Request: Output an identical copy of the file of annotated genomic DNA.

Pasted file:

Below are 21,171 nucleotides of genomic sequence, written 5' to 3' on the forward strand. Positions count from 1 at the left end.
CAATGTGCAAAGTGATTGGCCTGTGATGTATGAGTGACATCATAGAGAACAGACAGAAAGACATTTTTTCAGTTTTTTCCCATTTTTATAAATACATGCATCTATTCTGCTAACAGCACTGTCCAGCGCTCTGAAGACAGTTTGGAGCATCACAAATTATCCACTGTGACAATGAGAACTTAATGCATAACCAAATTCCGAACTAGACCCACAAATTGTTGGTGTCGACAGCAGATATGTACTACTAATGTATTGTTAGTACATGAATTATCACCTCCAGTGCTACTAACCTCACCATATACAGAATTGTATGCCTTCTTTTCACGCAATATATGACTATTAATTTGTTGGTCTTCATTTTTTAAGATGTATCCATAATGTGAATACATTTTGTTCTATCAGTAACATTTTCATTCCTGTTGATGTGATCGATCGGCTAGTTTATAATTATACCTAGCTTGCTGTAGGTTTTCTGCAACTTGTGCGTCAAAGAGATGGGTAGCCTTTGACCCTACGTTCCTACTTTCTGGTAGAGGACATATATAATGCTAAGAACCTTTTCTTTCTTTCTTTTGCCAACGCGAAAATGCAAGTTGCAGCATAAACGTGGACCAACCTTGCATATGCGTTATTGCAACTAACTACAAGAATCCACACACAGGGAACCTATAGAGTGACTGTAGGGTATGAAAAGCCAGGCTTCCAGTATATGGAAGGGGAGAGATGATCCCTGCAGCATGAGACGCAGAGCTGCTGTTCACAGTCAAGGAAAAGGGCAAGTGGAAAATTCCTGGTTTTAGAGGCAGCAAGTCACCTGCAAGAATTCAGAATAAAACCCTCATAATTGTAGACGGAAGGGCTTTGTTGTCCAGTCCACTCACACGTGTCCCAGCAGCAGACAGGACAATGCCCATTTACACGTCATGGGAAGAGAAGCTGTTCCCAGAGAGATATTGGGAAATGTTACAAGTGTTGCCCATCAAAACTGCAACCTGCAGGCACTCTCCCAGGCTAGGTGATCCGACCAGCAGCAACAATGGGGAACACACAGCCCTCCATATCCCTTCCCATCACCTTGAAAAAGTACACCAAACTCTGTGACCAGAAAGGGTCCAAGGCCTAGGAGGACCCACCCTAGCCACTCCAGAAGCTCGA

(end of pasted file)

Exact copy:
Below are 21,171 nucleotides of genomic sequence, written 5' to 3' on the forward strand. Positions count from 1 at the left end.
CAATGTGCAAAGTGATTGGCCTGTGATGTATGAGTGACATCATAGAGAACAGACAGAAAGACATTTTTTCAGTTTTTTCCCATTTTTATAAATACATGCATCTATTCTGCTAACAGCACTGTCCAGCGCTCTGAAGACAGTTTGGAGCATCACAAATTATCCACTGTGACAATGAGAACTTAATGCATAACCAAATTCCGAACTAGACCCACAAATTGTTGGTGTCGACAGCAGATATGTACTACTAATGTATTGTTAGTACATGAATTATCACCTCCAGTGCTACTAACCTCACCATATACAGAATTGTATGCCTTCTTTTCACGCAATATATGACTATTAATTTGTTGGTCTTCATTTTTTAAGATGTATCCATAATGTGAATACATTTTGTTCTATCAGTAACATTTTCATTCCTGTTGATGTGATCGATCGGCTAGTTTATAATTATACCTAGCTTGCTGTAGGTTTTCTGCAACTTGTGCGTCAAAGAGATGGGTAGCCTTTGACCCTACGTTCCTACTTTCTGGTAGAGGACATATATAATGCTAAGAACCTTTTCTTTCTTTCTTTTGCCAACGCGAAAATGCAAGTTGCAGCATAAACGTGGACCAACCTTGCATATGCGTTATTGCAACTAACTACAAGAATCCACACACAGGGAACCTATAGAGTGACTGTAGGGTATGAAAAGCCAGGCTTCCAGTATATGGAAGGGGAGAGATGATCCCTGCAGCATGAGACGCAGAGCTGCTGTTCACAGTCAAGGAAAAGGGCAAGTGGAAAATTCCTGGTTTTAGAGGCAGCAAGTCACCTGCAAGAATTCAGAATAAAACCCTCATAATTGTAGACGGAAGGGCTTTGTTGTCCAGTCCACTCACACGTGTCCCAGCAGCAGACAGGACAATGCCCATTTACACGTCATGGGAAGAGAAGCTGTTCCCAGAGAGATATTGGGAAATGTTACAAGTGTTGCCCATCAAAACTGCAACCTGCAGGCACTCTCCCAGGCTAGGTGATCCGACCAGCAGCAACAATGGGGAACACACAGCCCTCCATATCCCTTCCCATCACCTTGAAAAAGTACACCAAACTCTGTGACCAGAAAGGGTCCAAGGCCTAGGAGGACCCACCCTAGCCACTCCAGAAGCTCGA